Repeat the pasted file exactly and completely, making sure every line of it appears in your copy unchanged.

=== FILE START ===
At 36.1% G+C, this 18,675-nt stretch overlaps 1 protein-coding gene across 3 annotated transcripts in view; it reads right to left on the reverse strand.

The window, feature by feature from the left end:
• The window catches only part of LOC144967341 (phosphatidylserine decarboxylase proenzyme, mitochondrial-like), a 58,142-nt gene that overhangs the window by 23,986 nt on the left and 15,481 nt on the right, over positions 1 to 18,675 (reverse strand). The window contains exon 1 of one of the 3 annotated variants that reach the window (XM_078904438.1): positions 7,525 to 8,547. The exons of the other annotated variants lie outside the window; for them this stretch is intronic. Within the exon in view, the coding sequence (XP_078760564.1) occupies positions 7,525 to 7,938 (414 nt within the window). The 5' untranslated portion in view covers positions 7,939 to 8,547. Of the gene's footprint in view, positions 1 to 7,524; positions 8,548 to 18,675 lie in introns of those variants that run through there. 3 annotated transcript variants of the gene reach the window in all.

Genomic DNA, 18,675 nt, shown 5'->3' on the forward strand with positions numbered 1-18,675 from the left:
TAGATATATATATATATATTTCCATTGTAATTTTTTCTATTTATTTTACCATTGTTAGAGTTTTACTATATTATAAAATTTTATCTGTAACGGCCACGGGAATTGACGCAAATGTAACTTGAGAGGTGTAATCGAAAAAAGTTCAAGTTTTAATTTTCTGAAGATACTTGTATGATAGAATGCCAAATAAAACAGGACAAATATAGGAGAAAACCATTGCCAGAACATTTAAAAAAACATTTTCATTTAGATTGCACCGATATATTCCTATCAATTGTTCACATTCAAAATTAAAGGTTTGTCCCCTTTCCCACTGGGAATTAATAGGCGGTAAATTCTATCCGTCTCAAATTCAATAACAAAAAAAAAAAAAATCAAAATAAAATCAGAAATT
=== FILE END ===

At 36.1% G+C, this 18,675-nt stretch overlaps 1 protein-coding gene across 3 annotated transcripts in view; it reads right to left on the reverse strand.

The window, feature by feature from the left end:
• The window catches only part of LOC144967341 (phosphatidylserine decarboxylase proenzyme, mitochondrial-like), a 58,142-nt gene that overhangs the window by 23,986 nt on the left and 15,481 nt on the right, over positions 1 to 18,675 (reverse strand). The window contains exon 1 of one of the 3 annotated variants that reach the window (XM_078904438.1): positions 7,525 to 8,547. The exons of the other annotated variants lie outside the window; for them this stretch is intronic. Within the exon in view, the coding sequence (XP_078760564.1) occupies positions 7,525 to 7,938 (414 nt within the window). The 5' untranslated portion in view covers positions 7,939 to 8,547. Of the gene's footprint in view, positions 1 to 7,524; positions 8,548 to 18,675 lie in introns of those variants that run through there. 3 annotated transcript variants of the gene reach the window in all.

Genomic DNA, 18,675 nt, shown 5'->3' on the forward strand with positions numbered 1-18,675 from the left:
TAGATATATATATATATATTTCCATTGTAATTTTTTCTATTTATTTTACCATTGTTAGAGTTTTACTATATTATAAAATTTTATCTGTAACGGCCACGGGAATTGACGCAAATGTAACTTGAGAGGTGTAATCGAAAAAAGTTCAAGTTTTAATTTTCTGAAGATACTTGTATGATAGAATGCCAAATAAAACAGGACAAATATAGGAGAAAACCATTGCCAGAACATTTAAAAAAACATTTTCATTTAGATTGCACCGATATATTCCTATCAATTGTTCACATTCAAAATTAAAGGTTTGTCCCCTTTCCCACTGGGAATTAATAGGCGGTAAATTCTATCCGTCTCAAATTCAATAACAAAAAAAAAAAAAATCAAAATAAAATCAGAAATT